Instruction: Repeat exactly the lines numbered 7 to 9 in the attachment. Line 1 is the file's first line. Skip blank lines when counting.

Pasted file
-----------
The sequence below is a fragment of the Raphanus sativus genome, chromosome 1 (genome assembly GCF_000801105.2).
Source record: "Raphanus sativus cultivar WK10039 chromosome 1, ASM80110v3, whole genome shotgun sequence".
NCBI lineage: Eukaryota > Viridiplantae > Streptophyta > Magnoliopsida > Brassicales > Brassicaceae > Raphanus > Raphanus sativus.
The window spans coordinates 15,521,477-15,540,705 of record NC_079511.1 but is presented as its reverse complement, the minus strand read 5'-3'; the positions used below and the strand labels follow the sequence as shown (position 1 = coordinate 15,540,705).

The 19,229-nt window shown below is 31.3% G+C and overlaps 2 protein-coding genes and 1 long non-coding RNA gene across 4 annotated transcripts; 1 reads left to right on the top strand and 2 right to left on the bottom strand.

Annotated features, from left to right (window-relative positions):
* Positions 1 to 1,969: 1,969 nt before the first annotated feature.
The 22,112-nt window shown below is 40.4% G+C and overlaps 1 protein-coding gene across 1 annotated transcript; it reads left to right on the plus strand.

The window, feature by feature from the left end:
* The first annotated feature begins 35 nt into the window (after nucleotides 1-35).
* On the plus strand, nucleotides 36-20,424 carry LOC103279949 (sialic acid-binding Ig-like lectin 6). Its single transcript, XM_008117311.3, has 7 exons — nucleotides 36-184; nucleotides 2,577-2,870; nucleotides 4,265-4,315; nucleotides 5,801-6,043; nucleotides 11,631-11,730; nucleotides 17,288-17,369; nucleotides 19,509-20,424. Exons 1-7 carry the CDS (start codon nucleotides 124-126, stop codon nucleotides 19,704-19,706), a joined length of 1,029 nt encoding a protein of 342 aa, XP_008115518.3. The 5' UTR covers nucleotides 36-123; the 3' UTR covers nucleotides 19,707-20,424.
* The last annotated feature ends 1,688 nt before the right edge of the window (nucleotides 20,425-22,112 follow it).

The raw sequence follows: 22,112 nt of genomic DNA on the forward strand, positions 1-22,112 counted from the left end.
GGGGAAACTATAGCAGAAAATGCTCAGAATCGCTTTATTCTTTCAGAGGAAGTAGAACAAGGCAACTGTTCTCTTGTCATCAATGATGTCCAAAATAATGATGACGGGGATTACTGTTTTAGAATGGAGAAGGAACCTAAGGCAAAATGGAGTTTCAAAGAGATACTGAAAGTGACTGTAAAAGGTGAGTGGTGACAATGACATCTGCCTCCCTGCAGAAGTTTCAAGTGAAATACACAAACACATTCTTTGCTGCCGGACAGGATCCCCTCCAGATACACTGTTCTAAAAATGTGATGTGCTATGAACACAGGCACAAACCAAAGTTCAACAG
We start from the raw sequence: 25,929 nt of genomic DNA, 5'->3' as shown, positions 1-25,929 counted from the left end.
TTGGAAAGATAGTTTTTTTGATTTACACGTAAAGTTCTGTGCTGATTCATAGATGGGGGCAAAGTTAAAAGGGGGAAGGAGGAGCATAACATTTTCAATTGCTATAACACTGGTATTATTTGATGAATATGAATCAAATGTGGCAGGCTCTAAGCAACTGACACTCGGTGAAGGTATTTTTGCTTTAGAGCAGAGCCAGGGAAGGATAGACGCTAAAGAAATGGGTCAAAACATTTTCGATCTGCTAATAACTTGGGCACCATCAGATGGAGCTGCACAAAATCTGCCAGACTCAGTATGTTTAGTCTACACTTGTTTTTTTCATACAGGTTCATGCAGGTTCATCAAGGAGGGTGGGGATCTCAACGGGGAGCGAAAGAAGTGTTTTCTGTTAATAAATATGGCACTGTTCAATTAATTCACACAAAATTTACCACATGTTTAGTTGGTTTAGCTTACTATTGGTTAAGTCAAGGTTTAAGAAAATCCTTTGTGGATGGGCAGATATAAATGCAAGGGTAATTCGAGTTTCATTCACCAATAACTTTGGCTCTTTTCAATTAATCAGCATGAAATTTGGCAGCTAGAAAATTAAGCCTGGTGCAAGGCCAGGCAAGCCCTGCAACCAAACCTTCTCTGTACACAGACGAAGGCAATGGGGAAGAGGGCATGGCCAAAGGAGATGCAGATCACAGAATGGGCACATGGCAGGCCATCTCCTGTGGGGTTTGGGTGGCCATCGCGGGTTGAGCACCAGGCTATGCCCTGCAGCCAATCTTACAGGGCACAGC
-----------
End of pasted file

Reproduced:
* Positions 1 to 1,969: 1,969 nt before the first annotated feature.
The 22,112-nt window shown below is 40.4% G+C and overlaps 1 protein-coding gene across 1 annotated transcript; it reads left to right on the plus strand.

The window, feature by feature from the left end: